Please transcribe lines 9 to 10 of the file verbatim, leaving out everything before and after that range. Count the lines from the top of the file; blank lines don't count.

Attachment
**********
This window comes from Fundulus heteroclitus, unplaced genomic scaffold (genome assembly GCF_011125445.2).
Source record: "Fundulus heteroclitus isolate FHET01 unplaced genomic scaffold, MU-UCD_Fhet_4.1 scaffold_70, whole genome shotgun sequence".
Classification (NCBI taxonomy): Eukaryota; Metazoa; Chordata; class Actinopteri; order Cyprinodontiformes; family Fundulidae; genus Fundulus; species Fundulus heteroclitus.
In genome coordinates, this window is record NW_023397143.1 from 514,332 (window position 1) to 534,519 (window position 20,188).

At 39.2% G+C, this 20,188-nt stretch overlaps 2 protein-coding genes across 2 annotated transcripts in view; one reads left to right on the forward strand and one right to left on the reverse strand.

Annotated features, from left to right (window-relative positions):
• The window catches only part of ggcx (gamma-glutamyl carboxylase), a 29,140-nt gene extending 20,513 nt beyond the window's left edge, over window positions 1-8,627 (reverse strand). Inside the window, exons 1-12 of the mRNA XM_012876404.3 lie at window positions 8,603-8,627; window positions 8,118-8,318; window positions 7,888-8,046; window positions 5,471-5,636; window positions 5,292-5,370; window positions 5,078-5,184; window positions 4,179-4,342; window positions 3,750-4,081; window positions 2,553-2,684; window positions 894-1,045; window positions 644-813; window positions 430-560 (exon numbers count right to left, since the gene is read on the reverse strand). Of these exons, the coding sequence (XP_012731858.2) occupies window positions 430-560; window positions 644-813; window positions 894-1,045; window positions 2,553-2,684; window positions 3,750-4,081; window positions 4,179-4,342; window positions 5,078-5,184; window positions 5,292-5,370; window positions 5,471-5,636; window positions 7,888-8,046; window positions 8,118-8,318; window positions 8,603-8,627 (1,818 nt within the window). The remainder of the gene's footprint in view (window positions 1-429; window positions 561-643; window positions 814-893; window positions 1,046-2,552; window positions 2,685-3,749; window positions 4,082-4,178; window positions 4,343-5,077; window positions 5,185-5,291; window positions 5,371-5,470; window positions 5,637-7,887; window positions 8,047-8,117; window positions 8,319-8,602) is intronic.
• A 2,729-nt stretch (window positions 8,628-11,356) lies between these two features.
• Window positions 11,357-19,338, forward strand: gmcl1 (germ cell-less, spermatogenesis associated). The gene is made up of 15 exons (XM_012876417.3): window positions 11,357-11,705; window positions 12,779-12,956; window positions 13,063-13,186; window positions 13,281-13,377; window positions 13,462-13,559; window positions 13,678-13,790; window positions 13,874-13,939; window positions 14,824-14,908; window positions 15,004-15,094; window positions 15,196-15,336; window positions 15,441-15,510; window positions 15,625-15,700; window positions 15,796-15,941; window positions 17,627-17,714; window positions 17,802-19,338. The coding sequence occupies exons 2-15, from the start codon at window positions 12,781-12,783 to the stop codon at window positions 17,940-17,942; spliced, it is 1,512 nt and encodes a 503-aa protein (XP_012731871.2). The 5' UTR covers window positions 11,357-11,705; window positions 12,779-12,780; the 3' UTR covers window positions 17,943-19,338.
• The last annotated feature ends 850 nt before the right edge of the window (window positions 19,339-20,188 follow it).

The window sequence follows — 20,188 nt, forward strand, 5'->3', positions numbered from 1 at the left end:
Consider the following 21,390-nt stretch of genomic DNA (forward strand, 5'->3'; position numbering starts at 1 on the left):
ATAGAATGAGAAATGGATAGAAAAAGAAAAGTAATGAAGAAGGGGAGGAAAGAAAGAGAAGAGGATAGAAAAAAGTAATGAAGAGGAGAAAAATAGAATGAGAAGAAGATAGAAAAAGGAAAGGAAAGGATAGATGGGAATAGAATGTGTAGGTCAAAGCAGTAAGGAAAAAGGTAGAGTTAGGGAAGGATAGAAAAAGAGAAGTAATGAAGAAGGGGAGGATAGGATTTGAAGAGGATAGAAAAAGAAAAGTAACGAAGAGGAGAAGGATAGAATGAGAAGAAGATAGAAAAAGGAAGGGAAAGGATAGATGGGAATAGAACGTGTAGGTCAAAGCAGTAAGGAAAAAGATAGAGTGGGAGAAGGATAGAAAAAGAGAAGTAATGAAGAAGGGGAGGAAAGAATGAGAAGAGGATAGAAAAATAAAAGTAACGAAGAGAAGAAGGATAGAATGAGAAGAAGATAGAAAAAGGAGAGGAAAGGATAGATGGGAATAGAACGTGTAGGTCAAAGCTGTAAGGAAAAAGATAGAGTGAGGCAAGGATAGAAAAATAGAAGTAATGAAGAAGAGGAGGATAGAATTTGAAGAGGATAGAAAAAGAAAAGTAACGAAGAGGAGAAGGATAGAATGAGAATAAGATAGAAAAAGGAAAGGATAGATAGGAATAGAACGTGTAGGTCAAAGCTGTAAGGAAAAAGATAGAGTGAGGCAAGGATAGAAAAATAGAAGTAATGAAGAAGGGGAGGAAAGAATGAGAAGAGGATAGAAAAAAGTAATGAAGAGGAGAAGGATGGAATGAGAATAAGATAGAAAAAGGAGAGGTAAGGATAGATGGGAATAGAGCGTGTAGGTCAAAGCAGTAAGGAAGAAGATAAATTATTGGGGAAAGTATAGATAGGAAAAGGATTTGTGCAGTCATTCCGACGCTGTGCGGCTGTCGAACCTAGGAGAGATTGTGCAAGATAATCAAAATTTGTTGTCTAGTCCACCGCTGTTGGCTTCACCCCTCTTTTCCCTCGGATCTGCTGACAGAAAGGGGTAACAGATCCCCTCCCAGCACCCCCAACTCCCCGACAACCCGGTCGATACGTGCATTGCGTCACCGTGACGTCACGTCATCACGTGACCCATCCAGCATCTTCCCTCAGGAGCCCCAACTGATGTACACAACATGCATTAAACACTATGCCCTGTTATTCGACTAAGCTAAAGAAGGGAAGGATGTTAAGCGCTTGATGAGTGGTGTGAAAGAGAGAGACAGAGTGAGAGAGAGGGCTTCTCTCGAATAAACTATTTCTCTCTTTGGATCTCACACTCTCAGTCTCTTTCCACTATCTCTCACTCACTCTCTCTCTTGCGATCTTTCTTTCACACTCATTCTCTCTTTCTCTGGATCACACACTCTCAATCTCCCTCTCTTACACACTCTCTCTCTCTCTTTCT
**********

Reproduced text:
• Window positions 11,357-19,338, forward strand: gmcl1 (germ cell-less, spermatogenesis associated). The gene is made up of 15 exons (XM_012876417.3): window positions 11,357-11,705; window positions 12,779-12,956; window positions 13,063-13,186; window positions 13,281-13,377; window positions 13,462-13,559; window positions 13,678-13,790; window positions 13,874-13,939; window positions 14,824-14,908; window positions 15,004-15,094; window positions 15,196-15,336; window positions 15,441-15,510; window positions 15,625-15,700; window positions 15,796-15,941; window positions 17,627-17,714; window positions 17,802-19,338. The coding sequence occupies exons 2-15, from the start codon at window positions 12,781-12,783 to the stop codon at window positions 17,940-17,942; spliced, it is 1,512 nt and encodes a 503-aa protein (XP_012731871.2). The 5' UTR covers window positions 11,357-11,705; window positions 12,779-12,780; the 3' UTR covers window positions 17,943-19,338.
• The last annotated feature ends 850 nt before the right edge of the window (window positions 19,339-20,188 follow it).